To Be, Or Not To Be: That Is The Question: – Whether tis nobler in the mind to suffer The slings and arrows of outrageous fortune …
The above quotation from Hamlet describes the dilemma of U.S. citizens living outside the United States. For many, the renunciation of U.S. citizenship is the only patriotic option. Others feel they need to renounce their U.S. citizenship as an act of self defense. Either way, they want out! Yes, things have gotten to this point. This is illustrated in a recent Fox News video detailing the renunciation of U.S. citizenship. Pay special attention to the comments. The renunciation of U.S. citizenship is big news! The renunciation of U.S. citizenship is growing! The renunciation of U.S. citizenship may be necessary! Why would U.S. citizens choose to renounce their citizenship for the privilege of paying higher taxes in almost every other part of the world? To be forewarned is to be forearmed. Hint: it’s because they would rather “Be” than “Not to be”.
Let’s begin with an account of a U.S. citizen living outside the United States – The Life Of A U.S. Citizen Living in Canada
I appreciate the help and I am on my way to start my letters tonight, coffee is brewing. I really hope we can open some eyes and the Canadian Government will help us with this issue as its really a huge concern for our innocent children, they need to be left out of it and our government needs to protect them and tell the US to back off with seeking them out. If people want to be US Citizens and assert their claim, the US will be the first to know with a passport application and SSN application on their desk, then our children will of course file and be subject to report to the IRS (like the rest of us who are registered and confirmed citizens now we know!). (Till I get my CLN this year!!!).
I wish I didnt have to go to that extreme with renounciation, its sad to come to this. I don’t make a large income or have dazzling assets, I live in a fixer-upper home and drive a rusted old beater truck….rather hard trying to make ends meet in our family…so I have nothing to hide from the US and I am not renouncing to evade taxes, I am just your average working mom trying to support two kids. But, the cost of just being compliant has made it impossible to do yearly, H&R block charged me 2500 to file back 6 years (as many of you), I dont have that kind of cash and with Christmas that was fast approaching after learning of this, sure made it tight for our family. I am not a tax evader or criminal as we are all being portrayed. I am a law abiding canadian citizen as our my children and husband who do not deserve to be dragged into this.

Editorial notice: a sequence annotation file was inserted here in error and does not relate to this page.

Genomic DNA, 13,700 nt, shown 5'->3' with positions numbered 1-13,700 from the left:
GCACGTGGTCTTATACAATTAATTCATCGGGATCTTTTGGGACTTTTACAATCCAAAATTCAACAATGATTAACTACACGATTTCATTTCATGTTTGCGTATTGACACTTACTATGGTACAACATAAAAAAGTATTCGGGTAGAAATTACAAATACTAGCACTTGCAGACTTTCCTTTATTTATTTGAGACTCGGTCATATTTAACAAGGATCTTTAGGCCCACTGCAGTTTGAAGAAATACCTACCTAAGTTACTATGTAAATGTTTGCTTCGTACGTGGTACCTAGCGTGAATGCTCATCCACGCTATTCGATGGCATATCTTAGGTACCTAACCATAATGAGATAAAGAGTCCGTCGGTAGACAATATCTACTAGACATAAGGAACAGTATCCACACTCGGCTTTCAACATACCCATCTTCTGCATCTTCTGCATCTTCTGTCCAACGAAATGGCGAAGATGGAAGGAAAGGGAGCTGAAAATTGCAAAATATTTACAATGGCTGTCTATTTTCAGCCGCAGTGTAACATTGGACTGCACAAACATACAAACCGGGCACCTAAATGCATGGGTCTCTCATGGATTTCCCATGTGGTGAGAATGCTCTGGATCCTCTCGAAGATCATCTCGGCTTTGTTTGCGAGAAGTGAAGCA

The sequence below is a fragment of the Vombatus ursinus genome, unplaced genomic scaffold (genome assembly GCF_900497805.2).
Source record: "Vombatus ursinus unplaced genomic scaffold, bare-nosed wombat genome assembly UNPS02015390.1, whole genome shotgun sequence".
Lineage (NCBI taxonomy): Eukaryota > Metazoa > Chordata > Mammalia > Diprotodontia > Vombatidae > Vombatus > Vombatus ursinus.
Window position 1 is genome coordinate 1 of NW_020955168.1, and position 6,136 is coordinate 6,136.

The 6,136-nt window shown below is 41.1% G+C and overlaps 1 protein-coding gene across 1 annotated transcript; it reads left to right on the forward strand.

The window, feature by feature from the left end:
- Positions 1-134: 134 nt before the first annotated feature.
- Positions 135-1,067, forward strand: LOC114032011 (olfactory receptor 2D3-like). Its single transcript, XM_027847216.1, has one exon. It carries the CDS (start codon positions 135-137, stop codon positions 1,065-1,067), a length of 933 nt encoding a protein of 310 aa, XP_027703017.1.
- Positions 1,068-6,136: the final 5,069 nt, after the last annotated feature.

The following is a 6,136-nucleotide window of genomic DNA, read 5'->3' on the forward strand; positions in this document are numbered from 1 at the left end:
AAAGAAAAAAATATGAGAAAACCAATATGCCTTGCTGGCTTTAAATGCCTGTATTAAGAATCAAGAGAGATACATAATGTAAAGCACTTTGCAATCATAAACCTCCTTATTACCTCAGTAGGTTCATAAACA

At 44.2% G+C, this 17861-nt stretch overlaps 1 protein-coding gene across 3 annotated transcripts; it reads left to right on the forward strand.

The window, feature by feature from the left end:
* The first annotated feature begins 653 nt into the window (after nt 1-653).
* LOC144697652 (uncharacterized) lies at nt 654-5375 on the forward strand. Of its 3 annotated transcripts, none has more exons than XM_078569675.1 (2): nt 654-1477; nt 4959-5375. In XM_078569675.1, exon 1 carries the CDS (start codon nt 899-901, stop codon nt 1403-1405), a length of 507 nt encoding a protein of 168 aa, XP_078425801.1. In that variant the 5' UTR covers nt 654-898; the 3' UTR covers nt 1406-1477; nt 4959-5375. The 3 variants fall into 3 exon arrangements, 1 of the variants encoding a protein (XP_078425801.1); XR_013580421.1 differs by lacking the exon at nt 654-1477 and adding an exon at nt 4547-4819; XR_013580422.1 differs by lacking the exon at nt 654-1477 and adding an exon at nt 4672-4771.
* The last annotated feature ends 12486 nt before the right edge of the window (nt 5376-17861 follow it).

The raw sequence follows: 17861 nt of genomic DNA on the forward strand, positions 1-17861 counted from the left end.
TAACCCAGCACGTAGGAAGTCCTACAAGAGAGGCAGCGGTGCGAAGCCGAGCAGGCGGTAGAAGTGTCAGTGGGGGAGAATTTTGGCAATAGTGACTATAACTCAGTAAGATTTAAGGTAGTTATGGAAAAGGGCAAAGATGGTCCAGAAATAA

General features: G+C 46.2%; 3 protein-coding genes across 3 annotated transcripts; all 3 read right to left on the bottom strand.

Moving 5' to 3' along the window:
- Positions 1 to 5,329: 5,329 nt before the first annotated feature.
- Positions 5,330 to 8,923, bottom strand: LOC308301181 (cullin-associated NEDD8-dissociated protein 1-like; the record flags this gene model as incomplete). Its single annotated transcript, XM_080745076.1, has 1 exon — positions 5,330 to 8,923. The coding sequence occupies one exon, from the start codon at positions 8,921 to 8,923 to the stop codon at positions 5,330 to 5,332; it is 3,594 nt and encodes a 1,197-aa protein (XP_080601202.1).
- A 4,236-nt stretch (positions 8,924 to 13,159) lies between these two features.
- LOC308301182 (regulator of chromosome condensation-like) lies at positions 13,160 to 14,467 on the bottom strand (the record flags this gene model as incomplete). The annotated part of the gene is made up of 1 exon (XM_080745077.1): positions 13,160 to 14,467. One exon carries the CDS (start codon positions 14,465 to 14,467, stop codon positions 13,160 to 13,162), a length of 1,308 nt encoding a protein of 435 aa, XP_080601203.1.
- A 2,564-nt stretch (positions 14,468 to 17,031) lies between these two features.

This has consumed my life and soul since the day I became aware of this, Sept 3, 2011 is a day I will never forget and that terrible knot as been in my stomach since. The endless hours spent searching frantically on the interent for learning how to become compliant with the IRS, calling them to find out answers (although, never getting any answers) searching through US website after website to determine the fate of my children and on top of that …trying to live my life and focus at my job/home and maintain some level of a normal life has been impossible. This has greatly affected my health and family life. I am not sure if the government cares, but do they realize how much this affects people…how its destroying families…hope..dreams..freedom. People like us, just trying to legally do the right thing, be honest people…and in turn…its killing us, physically and mentally. I will continue to do the right thing, being honest to the US government, IRS etc as I have been to this point. I will hopefully be able to regain the joy I had in my life once this is all said and done and try and find the peace I had before…I am not sure if I will ever step foot again across that US border now….not because I am a criminal, but because they have made us to feel like we are less of people, all because we have chosen to give our loyalty and allegiance to our great country of Canada and hold one citizenship. I am sure the CLN will cause huge issues for us crossing that border…and with my kids by my side, I can only imagine what questions may arise. I think we will stay far and clear from there….thank goodness we have done the Disney trip!